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Designing out terrorism

11 May 2009

The winner of a competition of architecture and design students to design a public space that minimises the effects of a terrorist attack has been announced.

Peter Hughes from Sheffield University designed a useable public space that would also minimise injuries in the event of a terrorist attack and won the Public Spaces, Safer Places (new window) competition.

Home Office Security Minister Lord West congratulated Mr Hughes, who is currently undertaking his Part One qualification in architecture having graduated from Sheffield University last summer, during an award ceremony at the Home Office. 

Using innovation to save lives

During the event Lord West said, 'I want to congratulate Peter and thank all the entrants to this unique competition. In particular, I want to draw attention to the innovative work that Peter has done. His design integrated counter-terrorism measures into a redeveloped social space.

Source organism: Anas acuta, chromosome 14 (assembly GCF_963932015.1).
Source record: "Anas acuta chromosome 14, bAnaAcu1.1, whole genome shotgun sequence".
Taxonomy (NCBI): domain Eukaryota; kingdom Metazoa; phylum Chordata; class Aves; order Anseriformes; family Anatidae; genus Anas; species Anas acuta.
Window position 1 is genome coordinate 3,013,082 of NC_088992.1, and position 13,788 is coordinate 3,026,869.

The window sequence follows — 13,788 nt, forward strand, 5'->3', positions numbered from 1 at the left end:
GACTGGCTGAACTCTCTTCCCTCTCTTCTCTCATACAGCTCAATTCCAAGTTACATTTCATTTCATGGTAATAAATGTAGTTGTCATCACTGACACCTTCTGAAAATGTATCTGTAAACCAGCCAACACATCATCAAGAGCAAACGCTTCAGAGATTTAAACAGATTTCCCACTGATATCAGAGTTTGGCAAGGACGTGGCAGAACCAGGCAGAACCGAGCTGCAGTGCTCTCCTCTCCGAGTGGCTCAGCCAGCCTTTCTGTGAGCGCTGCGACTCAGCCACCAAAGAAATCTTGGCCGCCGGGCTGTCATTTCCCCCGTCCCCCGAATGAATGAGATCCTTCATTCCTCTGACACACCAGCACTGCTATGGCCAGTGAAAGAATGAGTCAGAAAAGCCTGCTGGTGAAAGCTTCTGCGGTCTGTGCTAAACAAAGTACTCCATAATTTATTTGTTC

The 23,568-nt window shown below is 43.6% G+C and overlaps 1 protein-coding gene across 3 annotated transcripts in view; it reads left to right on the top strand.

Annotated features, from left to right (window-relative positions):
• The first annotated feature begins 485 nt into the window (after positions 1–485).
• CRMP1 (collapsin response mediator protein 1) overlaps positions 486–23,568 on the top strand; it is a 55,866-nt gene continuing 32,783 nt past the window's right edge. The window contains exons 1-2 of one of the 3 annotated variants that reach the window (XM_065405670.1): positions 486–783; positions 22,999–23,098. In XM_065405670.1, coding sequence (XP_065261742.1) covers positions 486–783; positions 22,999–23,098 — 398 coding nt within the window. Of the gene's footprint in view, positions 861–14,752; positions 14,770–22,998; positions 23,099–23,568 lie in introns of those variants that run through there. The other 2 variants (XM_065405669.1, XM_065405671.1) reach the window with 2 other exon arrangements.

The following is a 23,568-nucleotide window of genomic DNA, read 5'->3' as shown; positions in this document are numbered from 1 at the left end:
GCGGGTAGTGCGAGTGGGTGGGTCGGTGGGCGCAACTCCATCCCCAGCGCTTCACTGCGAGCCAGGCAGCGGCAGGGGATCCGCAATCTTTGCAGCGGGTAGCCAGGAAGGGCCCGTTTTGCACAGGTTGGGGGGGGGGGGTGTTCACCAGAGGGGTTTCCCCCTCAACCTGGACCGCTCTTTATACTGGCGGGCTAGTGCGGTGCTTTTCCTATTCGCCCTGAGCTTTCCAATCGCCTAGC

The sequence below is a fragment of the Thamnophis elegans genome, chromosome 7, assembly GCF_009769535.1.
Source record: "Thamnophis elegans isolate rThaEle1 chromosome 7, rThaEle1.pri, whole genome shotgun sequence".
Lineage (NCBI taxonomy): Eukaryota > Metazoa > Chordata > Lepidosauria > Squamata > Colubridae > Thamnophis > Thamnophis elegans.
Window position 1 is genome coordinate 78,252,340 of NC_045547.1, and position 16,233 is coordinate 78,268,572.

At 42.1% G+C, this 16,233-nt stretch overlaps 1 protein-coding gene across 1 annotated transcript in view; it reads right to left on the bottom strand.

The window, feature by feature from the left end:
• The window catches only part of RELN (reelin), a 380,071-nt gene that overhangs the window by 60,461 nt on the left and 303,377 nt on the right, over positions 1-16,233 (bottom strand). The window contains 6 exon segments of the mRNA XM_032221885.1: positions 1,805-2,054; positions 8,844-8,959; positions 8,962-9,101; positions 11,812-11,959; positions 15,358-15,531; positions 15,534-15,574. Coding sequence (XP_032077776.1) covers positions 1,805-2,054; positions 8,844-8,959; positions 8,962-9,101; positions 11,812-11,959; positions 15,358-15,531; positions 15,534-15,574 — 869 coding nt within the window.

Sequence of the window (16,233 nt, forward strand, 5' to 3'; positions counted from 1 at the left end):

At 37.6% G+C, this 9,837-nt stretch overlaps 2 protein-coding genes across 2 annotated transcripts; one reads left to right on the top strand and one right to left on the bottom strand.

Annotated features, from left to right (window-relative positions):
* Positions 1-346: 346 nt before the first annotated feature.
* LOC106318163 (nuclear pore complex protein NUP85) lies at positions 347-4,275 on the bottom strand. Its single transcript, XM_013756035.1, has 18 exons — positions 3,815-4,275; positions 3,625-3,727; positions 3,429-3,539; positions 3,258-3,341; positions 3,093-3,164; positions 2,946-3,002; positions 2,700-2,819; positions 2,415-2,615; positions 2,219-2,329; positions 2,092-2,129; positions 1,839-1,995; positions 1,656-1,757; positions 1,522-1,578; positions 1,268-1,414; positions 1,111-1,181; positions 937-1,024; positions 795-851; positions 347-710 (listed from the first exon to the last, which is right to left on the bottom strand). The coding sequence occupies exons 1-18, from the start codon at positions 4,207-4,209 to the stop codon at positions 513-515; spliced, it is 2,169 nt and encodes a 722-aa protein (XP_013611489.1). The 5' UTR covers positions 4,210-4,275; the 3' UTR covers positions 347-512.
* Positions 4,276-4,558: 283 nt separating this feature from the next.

'This approach is to be encouraged for the next generation of architects and designers in order to better protect our crowded spaces.' 

He said designing counter-terrorism protective security measures into new buildings and other public spaces will be crucial to making crowded places safer.

Thinking about the future

The competition, which asked competitors to think about security features and safety issues when designing a fictional public space, was developed in collaboration with the Royal Society for the encouragement of Arts, Manufactures and Commerce (new window).

Others involved included the Royal Institute of British Architects (new window) and the police National Counter Terrorism Security Office (NaCTSO) (new window).

The competition attracted 92 entries. The winner received £1,000.

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